Safer Internet Day 2023: It’s a dangerous business, going online

This year, February 7th marks the 20th Safer Internet Day – an awareness campaign that aims to shine a light on emerging online issues and safety concerns. Though the day’s primary focus is to educate young people on the latest internet safety practices, the continued rise in cyber crime means we could all use a reminder on how to keep ourselves, and our organisations, safe.

As Terry Storrar, Managing Director, Leaseweb UK, points out: “Everyone has a part to play in using the internet – and the limitless resources it offers – in a responsible and safe manner. This extends from the cautious home PC user through to the largest global organisations, set with the challenge of ensuring internet safety practices at work for hundreds of employees.”

He continues, “Security threats are evolving all the time and this is something that should be at the top of the daily agenda for the majority of businesses – for many, this includes a responsibility to safeguard data and internet use for their customers. No business can afford to take its foot off the pedal; ransomware attacks, data breaches and emerging threats are rife and even businesses with big security budgets are not impervious to threats.”

So how can users stay safe online?

Don’t cut corners

Given the current economic climate, it is easy to consider cutting down on cyber security budgets. However, as Hugh Scantlebury, CEO and Founder of Aqilla, outlines, this can end up costing you more in the long run.

“With the threat landscape expected to keep growing in 2023, Safer Internet Day comes as a needed reminder about the dangers that loom online,” he explains. “In the face of increased costs of doing business, many may be looking to cut back on their cybersecurity measures in order to reduce costs. But, lack of investment in cybersecurity is a false economy. Recovering from a cyber attack will far outweigh the financial costs of implementing and maintaining solutions.”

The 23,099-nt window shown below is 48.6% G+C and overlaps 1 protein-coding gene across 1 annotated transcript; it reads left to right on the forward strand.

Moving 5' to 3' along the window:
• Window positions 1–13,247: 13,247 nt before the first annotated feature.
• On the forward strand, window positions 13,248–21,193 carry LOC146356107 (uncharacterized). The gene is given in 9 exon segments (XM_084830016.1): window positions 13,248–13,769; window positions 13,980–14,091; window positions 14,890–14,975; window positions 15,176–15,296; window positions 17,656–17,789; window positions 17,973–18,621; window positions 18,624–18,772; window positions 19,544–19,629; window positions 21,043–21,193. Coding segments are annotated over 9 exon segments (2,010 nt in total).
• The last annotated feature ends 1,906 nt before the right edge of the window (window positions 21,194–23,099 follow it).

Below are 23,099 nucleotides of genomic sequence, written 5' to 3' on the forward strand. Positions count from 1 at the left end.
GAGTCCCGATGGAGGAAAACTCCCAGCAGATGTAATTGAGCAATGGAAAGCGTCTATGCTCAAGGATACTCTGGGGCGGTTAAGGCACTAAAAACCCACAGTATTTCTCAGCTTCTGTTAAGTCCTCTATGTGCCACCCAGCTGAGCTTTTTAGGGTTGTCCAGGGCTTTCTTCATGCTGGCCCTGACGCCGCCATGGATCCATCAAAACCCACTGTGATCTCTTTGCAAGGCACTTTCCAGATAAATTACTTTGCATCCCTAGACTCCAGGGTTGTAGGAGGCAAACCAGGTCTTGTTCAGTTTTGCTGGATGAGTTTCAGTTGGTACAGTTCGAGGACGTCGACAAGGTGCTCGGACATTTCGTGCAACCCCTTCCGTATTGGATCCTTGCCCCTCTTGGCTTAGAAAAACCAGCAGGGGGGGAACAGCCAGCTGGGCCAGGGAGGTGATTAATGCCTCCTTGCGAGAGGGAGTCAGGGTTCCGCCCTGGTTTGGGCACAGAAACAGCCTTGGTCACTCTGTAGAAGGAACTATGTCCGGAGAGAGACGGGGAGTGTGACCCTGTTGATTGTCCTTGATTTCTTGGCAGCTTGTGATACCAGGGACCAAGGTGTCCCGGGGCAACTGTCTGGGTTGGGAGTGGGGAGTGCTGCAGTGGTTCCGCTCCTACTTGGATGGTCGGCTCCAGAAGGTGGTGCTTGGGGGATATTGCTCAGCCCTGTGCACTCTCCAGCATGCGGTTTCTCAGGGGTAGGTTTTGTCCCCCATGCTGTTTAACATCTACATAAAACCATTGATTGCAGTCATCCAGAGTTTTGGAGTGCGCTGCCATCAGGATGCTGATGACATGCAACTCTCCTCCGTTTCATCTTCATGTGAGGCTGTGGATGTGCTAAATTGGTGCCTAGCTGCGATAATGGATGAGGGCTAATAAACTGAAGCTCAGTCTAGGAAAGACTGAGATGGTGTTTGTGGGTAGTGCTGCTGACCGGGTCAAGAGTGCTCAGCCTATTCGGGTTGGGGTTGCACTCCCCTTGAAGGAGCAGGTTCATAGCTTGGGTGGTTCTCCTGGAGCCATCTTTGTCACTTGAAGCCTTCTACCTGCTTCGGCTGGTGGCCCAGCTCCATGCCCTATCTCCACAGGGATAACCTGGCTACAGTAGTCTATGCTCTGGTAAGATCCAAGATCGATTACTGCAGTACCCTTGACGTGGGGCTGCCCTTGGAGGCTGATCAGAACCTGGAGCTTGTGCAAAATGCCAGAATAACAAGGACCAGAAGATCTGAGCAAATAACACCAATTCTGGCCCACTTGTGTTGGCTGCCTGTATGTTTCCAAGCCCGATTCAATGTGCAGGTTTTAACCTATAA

Instead, companies should consider investing in one of their greatest cyber security defences; their employees. “Even the most simple steps can have a huge impact in staying safe online,” Scantlebury continues. “It is really important to educate your workforce and associated stakeholders in maintaining vigilant behaviour that minimises risk, such as not opening any emails, links or attachments that come from unknown or untrusted sources, no matter how curious or of interest they might appear. It should be the responsibility of everyone in an organisation to understand how to isolate content for safe bona fide review.”

Implement the right solutions

Aside from training employees, organisations can also ensure that they are protected online by utilising the right technology and backup solutions – especially in cloud environments. As Leasweb’s Storrar outlines: “Given that many companies have migrated at least some parts of their business to the cloud, and are operating their IT infrastructure in a very different way to a few years ago, there is a major focus on protecting business assets and customer data in private, hybrid and multi cloud environments. The consensus is now that hosting apps or storing files in the cloud is just as robust as other options.”